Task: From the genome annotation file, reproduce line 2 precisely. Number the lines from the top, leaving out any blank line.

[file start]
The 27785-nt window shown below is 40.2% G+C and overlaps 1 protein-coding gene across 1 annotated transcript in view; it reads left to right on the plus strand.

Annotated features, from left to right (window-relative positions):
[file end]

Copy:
Annotated features, from left to right (window-relative positions):